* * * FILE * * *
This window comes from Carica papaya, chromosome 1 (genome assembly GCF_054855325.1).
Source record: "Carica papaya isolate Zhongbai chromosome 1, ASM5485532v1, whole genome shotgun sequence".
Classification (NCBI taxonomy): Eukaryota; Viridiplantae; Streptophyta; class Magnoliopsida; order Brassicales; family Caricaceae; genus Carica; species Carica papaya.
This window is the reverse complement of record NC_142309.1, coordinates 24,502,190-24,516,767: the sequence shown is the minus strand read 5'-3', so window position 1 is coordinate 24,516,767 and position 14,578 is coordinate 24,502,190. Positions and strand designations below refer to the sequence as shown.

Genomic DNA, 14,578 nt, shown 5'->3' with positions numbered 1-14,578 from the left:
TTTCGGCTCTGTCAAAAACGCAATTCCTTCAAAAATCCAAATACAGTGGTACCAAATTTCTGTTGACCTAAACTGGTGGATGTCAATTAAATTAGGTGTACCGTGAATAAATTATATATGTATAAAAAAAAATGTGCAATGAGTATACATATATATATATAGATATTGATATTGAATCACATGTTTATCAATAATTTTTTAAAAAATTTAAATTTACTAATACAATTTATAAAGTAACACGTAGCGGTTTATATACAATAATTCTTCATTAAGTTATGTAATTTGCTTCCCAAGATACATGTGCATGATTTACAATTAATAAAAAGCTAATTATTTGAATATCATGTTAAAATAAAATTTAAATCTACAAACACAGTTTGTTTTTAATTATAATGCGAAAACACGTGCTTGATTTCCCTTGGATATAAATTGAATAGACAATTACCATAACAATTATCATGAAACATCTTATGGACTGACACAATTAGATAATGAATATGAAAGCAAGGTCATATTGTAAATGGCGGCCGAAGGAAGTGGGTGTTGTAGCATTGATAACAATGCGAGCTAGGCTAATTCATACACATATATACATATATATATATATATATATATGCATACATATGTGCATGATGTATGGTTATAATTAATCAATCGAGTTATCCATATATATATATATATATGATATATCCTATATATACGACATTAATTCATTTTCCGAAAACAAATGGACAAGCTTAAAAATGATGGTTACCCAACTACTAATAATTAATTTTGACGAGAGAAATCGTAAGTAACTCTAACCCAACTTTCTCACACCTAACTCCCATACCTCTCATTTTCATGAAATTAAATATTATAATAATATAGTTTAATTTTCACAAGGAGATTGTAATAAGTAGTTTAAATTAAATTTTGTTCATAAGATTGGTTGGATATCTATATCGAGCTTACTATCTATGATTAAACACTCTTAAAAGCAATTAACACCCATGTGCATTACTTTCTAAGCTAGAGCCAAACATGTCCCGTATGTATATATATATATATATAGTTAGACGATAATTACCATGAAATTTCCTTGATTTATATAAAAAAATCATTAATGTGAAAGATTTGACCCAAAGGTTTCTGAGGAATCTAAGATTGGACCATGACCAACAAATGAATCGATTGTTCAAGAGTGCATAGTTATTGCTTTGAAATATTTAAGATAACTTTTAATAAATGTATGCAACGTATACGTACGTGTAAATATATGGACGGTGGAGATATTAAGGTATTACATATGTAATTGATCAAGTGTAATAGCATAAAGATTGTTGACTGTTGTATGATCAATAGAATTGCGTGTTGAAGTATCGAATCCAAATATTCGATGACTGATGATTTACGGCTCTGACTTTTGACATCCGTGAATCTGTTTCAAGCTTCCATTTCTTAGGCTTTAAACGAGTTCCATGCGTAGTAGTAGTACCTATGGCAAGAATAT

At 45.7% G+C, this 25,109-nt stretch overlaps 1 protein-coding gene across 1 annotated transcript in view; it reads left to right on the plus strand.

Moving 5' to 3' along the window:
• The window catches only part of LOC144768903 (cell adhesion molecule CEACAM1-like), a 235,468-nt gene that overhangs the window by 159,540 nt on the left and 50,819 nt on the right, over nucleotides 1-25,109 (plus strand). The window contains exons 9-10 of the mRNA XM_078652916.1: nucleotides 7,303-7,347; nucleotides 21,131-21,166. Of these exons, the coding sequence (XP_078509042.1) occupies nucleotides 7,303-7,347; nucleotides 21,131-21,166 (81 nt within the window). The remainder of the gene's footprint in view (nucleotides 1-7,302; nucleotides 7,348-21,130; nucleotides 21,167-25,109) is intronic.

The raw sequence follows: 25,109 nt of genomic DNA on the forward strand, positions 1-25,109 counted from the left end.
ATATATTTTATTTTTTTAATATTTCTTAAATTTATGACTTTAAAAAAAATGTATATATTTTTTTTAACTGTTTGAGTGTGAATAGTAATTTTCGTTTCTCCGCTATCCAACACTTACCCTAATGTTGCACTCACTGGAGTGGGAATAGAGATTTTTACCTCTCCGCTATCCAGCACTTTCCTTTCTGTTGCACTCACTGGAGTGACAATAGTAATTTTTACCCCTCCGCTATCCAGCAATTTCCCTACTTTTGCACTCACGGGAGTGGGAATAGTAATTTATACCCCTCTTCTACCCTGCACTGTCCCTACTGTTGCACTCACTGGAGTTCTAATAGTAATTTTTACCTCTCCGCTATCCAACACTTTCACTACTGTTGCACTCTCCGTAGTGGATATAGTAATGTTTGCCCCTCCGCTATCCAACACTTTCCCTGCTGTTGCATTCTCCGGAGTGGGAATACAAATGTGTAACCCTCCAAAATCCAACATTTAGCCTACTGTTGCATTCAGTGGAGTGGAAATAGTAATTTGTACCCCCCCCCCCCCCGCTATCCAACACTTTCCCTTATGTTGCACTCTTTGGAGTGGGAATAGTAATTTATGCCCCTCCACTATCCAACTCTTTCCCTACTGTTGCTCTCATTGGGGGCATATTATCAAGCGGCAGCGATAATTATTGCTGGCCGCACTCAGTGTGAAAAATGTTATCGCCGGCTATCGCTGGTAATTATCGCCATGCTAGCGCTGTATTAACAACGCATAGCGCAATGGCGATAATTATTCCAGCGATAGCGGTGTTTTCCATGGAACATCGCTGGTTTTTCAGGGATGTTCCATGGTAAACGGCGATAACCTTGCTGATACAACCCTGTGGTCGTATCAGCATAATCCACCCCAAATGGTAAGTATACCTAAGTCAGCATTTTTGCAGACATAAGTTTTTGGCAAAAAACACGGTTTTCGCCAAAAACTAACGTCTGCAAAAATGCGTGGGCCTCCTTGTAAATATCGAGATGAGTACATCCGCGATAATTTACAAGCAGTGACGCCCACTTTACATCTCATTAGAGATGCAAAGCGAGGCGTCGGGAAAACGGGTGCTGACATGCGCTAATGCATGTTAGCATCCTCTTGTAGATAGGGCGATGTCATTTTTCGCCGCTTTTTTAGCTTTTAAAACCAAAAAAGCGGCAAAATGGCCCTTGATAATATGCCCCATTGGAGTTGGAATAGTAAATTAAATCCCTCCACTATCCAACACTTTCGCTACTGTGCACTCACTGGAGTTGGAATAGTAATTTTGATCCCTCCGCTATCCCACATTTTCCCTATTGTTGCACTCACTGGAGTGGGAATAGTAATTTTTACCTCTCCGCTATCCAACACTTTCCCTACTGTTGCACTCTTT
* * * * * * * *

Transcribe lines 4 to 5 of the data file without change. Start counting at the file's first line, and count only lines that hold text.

This window is the reverse complement of record NC_142309.1, coordinates 24,502,190-24,516,767: the sequence shown is the minus strand read 5'-3', so window position 1 is coordinate 24,516,767 and position 14,578 is coordinate 24,502,190. Positions and strand designations below refer to the sequence as shown.

Genomic DNA, 14,578 nt, shown 5'->3' with positions numbered 1-14,578 from the left: